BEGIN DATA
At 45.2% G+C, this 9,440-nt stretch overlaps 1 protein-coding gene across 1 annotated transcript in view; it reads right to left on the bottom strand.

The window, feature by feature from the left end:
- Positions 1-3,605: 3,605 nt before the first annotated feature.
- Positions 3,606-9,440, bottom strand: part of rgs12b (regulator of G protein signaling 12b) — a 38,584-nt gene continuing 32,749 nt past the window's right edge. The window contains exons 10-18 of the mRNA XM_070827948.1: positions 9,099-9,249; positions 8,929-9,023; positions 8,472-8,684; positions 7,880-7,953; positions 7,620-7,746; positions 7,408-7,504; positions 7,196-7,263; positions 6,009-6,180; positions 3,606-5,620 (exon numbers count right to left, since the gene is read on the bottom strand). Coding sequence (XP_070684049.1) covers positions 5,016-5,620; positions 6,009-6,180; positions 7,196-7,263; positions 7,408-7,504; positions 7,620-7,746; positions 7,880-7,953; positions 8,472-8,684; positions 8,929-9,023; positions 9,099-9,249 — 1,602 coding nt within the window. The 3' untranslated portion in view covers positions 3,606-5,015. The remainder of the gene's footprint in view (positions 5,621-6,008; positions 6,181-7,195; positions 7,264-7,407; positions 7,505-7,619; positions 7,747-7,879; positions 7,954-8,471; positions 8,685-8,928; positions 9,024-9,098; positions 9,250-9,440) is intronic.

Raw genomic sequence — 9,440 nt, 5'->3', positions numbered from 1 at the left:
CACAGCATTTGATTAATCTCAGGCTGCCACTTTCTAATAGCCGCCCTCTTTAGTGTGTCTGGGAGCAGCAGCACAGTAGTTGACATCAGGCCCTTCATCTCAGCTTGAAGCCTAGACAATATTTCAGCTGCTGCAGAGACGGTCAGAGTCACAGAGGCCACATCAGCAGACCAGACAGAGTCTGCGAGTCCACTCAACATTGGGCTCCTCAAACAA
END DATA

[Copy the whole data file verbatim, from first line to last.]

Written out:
At 45.2% G+C, this 9,440-nt stretch overlaps 1 protein-coding gene across 1 annotated transcript in view; it reads right to left on the bottom strand.

The window, feature by feature from the left end:
- Positions 1-3,605: 3,605 nt before the first annotated feature.
- Positions 3,606-9,440, bottom strand: part of rgs12b (regulator of G protein signaling 12b) — a 38,584-nt gene continuing 32,749 nt past the window's right edge. The window contains exons 10-18 of the mRNA XM_070827948.1: positions 9,099-9,249; positions 8,929-9,023; positions 8,472-8,684; positions 7,880-7,953; positions 7,620-7,746; positions 7,408-7,504; positions 7,196-7,263; positions 6,009-6,180; positions 3,606-5,620 (exon numbers count right to left, since the gene is read on the bottom strand). Coding sequence (XP_070684049.1) covers positions 5,016-5,620; positions 6,009-6,180; positions 7,196-7,263; positions 7,408-7,504; positions 7,620-7,746; positions 7,880-7,953; positions 8,472-8,684; positions 8,929-9,023; positions 9,099-9,249 — 1,602 coding nt within the window. The 3' untranslated portion in view covers positions 3,606-5,015. The remainder of the gene's footprint in view (positions 5,621-6,008; positions 6,181-7,195; positions 7,264-7,407; positions 7,505-7,619; positions 7,747-7,879; positions 7,954-8,471; positions 8,685-8,928; positions 9,024-9,098; positions 9,250-9,440) is intronic.

Raw genomic sequence — 9,440 nt, 5'->3', positions numbered from 1 at the left:
CACAGCATTTGATTAATCTCAGGCTGCCACTTTCTAATAGCCGCCCTCTTTAGTGTGTCTGGGAGCAGCAGCACAGTAGTTGACATCAGGCCCTTCATCTCAGCTTGAAGCCTAGACAATATTTCAGCTGCTGCAGAGACGGTCAGAGTCACAGAGGCCACATCAGCAGACCAGACAGAGTCTGCGAGTCCACTCAACATTGGGCTCCTCAAACAA